3 Reasons Your Readmission Rates Are Too High
Chances are, whether your on the administrative or clinical side of hospital operations, lowering readmission rates is high on your priority list.
Chances are, whether your on the administrative or clinical side of hospital operations, lowering readmission rates is high on your priority list. For administrators and financial officers, lowering the costs accrued from readmissions is paramount to staying under budget and for doctors and nurses, having patients prepared for life at home after discharge is the mark of truly community minded care. The patient-centered medical home purports medical decision making as an equal playing field; particularly when it comes to post-discharge measures of patient care.
So why do patients end up back in the hospital? Why are costs sky high and penalties leaps and bounds above where they were in previous years?
There are three distinct reasons, categorized by patient.
- The patient experienced complications directly related to the initial hospital stay (e.g. post-op infection)
- The patient gets home, doesn’t know how to care for themselves and neither do their caregivers, so avoidable mistakes are made (particularly with medications)
- The patient has a chronic condition that initially led to a hospital stay, and they are still not clear on how to manage their condition at home and keep it from becoming exacerbated (such as COPD, asthma or diabetes)
You might have noticed that in the case of the first two reasons, the hospital is at fault for that patient’s return to the hospital. In the first case, a preventable infection or otherwise poor outcome occurred for the patient and, in the second, a complication or poor outcome occurred because steps were not taken to prevent it. The third case is tricky; where does one draw the line between the doctor’s responsibility to educate the patient about their condition and the patient’s responsibility to act upon their doctor’s recommendations?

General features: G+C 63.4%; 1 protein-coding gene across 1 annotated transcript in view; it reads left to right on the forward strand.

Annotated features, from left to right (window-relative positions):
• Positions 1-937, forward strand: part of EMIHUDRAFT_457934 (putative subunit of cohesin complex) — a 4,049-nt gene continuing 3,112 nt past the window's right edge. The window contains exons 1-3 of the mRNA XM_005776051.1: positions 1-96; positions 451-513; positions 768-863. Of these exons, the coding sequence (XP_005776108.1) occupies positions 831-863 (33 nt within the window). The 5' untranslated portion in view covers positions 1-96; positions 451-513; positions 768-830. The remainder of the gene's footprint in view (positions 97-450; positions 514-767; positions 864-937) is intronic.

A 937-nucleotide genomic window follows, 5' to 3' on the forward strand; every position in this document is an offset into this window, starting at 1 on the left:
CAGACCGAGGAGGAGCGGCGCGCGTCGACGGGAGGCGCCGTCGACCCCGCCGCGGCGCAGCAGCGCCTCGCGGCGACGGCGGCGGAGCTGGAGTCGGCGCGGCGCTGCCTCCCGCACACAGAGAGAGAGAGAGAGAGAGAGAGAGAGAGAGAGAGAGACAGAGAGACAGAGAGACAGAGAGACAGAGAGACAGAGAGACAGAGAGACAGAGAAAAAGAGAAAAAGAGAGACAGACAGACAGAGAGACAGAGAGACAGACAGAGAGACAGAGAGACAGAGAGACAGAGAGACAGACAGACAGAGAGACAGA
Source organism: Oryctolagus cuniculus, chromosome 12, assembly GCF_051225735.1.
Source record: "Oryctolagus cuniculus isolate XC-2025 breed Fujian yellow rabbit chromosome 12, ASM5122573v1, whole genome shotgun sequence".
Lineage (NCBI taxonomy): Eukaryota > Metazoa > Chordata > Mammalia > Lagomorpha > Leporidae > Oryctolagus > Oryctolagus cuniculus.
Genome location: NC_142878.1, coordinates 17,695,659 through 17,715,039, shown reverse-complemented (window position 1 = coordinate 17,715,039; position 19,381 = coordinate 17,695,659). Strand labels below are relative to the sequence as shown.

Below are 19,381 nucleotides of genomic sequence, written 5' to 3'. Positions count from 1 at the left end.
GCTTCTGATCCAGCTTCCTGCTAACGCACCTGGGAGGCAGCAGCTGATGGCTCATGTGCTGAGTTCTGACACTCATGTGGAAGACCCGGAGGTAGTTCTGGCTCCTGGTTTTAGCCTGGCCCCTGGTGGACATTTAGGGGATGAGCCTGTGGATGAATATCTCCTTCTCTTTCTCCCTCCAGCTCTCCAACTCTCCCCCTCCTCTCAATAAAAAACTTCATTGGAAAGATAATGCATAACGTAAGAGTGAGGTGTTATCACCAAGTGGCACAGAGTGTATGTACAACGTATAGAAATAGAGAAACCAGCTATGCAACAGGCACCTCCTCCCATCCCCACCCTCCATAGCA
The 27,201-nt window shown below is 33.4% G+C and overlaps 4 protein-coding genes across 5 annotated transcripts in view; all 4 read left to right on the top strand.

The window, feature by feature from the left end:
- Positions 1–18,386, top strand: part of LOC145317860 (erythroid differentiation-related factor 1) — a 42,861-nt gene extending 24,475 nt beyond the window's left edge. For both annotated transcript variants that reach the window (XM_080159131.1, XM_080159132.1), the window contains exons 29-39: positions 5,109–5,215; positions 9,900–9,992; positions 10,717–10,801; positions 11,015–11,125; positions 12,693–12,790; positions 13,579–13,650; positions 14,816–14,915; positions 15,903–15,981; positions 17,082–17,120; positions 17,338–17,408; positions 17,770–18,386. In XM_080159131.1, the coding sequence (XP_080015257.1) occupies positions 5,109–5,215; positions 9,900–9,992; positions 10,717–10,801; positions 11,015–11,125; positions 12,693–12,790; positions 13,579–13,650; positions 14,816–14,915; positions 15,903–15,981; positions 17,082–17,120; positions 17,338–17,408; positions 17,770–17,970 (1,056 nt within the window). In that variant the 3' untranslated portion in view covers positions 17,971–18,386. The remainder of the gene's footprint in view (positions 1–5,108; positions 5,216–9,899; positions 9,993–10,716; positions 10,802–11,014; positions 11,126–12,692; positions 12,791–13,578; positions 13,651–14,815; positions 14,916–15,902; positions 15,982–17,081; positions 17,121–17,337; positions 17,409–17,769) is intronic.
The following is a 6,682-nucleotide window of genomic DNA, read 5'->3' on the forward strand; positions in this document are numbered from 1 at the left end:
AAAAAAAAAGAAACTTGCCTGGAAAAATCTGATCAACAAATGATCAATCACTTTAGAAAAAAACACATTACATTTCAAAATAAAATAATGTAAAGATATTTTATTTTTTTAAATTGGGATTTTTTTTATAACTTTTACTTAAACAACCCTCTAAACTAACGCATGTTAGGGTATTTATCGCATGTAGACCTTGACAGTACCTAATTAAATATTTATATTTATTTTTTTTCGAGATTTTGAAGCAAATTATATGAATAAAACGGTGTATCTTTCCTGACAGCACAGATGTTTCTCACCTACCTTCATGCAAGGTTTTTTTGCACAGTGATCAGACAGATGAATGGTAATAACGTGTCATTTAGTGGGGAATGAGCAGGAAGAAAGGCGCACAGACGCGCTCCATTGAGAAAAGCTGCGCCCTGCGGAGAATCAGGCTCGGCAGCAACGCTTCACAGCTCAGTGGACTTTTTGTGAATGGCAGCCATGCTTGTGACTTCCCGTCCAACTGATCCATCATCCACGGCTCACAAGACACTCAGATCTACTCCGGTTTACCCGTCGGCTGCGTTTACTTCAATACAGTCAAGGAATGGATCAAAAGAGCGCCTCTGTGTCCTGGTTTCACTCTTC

Readmission Rates | Data
These are three unique data sets, but all three can be measured. And the data returned can be acted upon. Analyzing the data for cause and effect relationships is the first step to promoting reduced readmission rates across the board. While analyzing and reinventing your discharge procedure is a natural first step, it’s not enough to simply change the process for patient’s as they’re going out the door. True reform needs to come much earlier in the process, by identifying at-risk patient groups and address their needs in a holistic way before they even set foot through the front door for an admission. By understanding the needs of the community of patients your organization serves, you can make the most of a necessary hospital stay to promote education and management skills that will stay with a patient and their families post-discharge.
Easier said than done, perhaps: most physicians and nurses out on the floor with patients simply don’t have the time and resources. So, for many, piloting unique programs to address at-risk populations may be of interest, or likewise, restricting current discharge planning modalities to incorporate such measures.
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